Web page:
From Argentina to Aruba, the Shifting Nature of Latin American Drug Politics

“Your Tan comes straight from the bottle, b*tch mine comes straight from Aruba” said the immortal words of Paris Hilton. However, what also comes from Aruba is Coke – and lots of it. A Times report in 2019 named Aruba the “drug playground” of the rich and famous, attracting those with money to burn to high end resorts, sandy beaches, and all the drugs they could want. Those who live here, among them a surprisingly (or not) high number of British Expats, have a keen knowledge of the situation. A Channel 4 documentary on “Brits Abroad” could barely conceal the abundant spoons, bongs and needles in every bar, nor the plantations conveniently shaded in netting.

This has formed a part of an unsurprising shift in the way drugs have been perceived in very recent years, augmented by the pandemic and the subsequent normalisation of drugs for the middle suburban classes, especially in America. A CNN report in April 2020 suggested that drug use was up around 45% amongst this group, merely a month into lockdown restrictions. This normalisation made the glamourous and wealthy flaunting their drug exploits less worthy of moral recompense, if we are “all in this together” then why shouldn’t they have their fun?

However, the shift in the drug hotspots in Latin America has been the process of a much longer trend, stemming from the divisive politics of the 1900s, continuing into much of the regimes today. For example, the renown of Argentina in the 1940s and 1950s for glamour and style, as captured in the acclaimed film Evita, masked the crushing poverty and inequality, and belied the beginnings of what would become a burgeoning upper and middle class drugs trade.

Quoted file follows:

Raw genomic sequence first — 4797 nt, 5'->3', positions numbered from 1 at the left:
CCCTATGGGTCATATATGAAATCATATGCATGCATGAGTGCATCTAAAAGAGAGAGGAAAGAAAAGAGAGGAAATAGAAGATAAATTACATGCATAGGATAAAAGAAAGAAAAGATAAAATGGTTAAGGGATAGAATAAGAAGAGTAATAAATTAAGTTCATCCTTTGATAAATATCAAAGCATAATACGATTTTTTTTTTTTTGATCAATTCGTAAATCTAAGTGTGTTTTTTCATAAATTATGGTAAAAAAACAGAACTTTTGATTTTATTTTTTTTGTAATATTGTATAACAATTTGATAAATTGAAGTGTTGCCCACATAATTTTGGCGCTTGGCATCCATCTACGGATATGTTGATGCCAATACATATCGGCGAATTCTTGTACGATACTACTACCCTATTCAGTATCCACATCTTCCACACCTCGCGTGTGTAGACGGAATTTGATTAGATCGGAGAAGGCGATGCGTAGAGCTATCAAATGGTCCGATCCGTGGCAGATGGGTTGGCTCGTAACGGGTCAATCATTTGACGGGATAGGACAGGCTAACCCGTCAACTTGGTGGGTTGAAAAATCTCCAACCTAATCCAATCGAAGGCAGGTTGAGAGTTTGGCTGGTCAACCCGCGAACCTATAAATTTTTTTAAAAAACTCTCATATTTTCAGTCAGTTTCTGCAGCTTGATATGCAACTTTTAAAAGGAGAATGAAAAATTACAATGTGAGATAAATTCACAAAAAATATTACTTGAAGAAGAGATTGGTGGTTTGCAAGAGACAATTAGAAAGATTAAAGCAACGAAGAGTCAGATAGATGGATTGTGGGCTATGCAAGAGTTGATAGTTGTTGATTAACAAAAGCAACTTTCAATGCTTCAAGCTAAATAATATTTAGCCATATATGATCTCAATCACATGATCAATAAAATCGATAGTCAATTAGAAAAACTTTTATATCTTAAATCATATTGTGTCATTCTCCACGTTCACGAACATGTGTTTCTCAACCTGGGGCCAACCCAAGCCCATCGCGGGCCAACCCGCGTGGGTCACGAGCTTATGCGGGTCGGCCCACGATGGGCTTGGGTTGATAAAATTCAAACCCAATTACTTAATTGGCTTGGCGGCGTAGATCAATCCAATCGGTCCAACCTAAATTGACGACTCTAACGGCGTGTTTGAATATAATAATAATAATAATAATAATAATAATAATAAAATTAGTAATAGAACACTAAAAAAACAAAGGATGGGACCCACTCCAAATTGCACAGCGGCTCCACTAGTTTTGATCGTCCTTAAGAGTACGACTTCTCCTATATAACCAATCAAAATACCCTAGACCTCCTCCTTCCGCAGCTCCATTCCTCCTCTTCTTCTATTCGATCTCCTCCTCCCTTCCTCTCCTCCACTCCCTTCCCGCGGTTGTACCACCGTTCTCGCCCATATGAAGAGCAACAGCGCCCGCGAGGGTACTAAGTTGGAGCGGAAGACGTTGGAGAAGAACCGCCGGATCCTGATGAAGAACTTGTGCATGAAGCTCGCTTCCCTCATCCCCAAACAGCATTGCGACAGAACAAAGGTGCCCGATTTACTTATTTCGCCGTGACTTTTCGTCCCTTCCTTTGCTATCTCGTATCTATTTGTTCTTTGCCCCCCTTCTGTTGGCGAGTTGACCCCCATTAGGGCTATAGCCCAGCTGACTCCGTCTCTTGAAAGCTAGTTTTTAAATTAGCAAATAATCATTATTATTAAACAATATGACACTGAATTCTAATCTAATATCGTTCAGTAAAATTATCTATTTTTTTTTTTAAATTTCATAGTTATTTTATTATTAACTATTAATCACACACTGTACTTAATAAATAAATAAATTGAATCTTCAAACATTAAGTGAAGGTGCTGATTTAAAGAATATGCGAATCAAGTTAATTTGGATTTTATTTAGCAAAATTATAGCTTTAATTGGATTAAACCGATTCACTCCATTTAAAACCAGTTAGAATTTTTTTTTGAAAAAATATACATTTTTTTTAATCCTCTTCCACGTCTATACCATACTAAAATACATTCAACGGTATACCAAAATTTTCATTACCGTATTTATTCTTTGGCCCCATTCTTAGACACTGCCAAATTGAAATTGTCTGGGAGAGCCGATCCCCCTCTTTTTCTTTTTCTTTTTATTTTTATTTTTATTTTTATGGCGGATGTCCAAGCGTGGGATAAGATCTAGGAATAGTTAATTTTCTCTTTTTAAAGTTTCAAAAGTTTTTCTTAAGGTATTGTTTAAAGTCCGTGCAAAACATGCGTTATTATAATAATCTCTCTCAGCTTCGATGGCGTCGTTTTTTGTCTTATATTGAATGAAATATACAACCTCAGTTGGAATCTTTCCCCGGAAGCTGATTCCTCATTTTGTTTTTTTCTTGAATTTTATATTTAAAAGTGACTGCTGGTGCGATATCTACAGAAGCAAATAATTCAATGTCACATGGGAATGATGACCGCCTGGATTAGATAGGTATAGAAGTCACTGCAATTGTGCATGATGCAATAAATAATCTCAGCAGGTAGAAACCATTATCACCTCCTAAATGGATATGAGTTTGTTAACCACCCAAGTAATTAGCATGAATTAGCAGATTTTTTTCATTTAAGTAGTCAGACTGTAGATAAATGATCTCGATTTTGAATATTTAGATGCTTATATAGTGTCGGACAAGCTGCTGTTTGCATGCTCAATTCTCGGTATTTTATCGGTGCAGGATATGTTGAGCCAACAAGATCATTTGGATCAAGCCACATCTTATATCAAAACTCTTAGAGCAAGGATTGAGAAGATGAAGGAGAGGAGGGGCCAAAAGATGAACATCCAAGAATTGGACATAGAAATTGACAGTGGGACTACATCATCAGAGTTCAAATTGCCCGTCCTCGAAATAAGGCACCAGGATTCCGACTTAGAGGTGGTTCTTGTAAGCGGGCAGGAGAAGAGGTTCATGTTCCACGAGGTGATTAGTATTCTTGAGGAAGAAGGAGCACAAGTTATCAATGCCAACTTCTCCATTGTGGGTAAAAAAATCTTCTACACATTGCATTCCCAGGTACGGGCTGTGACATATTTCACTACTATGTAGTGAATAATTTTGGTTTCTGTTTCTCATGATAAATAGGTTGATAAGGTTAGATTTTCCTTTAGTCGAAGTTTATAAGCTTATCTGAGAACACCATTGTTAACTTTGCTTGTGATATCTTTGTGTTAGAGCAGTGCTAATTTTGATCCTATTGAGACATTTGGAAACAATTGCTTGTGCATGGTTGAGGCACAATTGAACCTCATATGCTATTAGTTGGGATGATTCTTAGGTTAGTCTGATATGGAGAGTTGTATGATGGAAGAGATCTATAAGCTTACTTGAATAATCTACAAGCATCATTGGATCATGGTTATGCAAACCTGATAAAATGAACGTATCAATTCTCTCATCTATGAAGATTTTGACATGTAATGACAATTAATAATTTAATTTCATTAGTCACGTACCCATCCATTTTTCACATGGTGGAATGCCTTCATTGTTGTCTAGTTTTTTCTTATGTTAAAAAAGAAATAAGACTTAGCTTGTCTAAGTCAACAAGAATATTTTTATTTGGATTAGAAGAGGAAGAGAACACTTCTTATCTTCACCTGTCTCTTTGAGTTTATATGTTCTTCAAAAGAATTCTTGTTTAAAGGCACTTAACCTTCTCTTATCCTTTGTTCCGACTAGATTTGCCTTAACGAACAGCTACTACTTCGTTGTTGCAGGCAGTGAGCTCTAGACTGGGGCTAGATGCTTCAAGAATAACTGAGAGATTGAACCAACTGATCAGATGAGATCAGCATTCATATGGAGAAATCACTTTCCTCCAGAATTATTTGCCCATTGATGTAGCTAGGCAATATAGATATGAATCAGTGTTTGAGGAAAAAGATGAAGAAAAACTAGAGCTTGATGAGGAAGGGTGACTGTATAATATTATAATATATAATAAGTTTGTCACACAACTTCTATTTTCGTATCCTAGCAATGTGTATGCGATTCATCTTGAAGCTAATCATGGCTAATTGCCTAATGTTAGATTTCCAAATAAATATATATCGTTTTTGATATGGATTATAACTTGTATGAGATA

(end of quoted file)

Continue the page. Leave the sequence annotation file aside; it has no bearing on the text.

The election of Perón to a third term in 1973 only seemed to further this. A burgeoning wave of what can only be described as centrism or Justicialism following two military dictatorships, with an emphasis on political independence, fed into domestic and daily lives. The ushering in of ideas of personal liberty, not always achieved in practice, provided moral justification for a soon flourishing drugs trade.

This new “liberal” (though the author is aware of the limits of this statement) ideology can be seen to have also spread into other Latin American countries on its route to Aruba; it’s appearance in Chile under the dictatorship of Pinochet leading to a heroin trade that still endures to some extent in the capital. Yet the most influential spread of drug influence can be seen to have occurred with regards to Venezuela. Under the mismanagement of Maduro, declared illegitimate since 2019, and the abundance of economic sanctions preventing the utilisation of its oil reserves, inequality in Venezuela has worsened, with the rural urban divide being more prevalent than ever. The ease of the drugs trade to make some quick cash has never been more attractive and those in the rural north are more than happy to act as runners to supply the scarce but large pockets of wealth in Caracas, concentrated around the army.

Now I am by no means wishing to contribute to negative stereotyping around Latin America or the nature of its politics, simply to exploit the evident link between large scale politics and drugs – something not seen on quite the same scale elsewhere in the world. The shifting style of drug usage, combined with the potency of a multi-billion dollar and ever-growing industry prompts questions about the future of this facet of many Latin American economies; namely, where will the next shift occur to? Will it be influenced by the likely oncoming political changes in places like Venezuela? What can become of economies such as Aruba? Every drug baron would love such a crystal ball, and policy makers the world over will be keeping a watchful eye on Latin America in the coming months and years.

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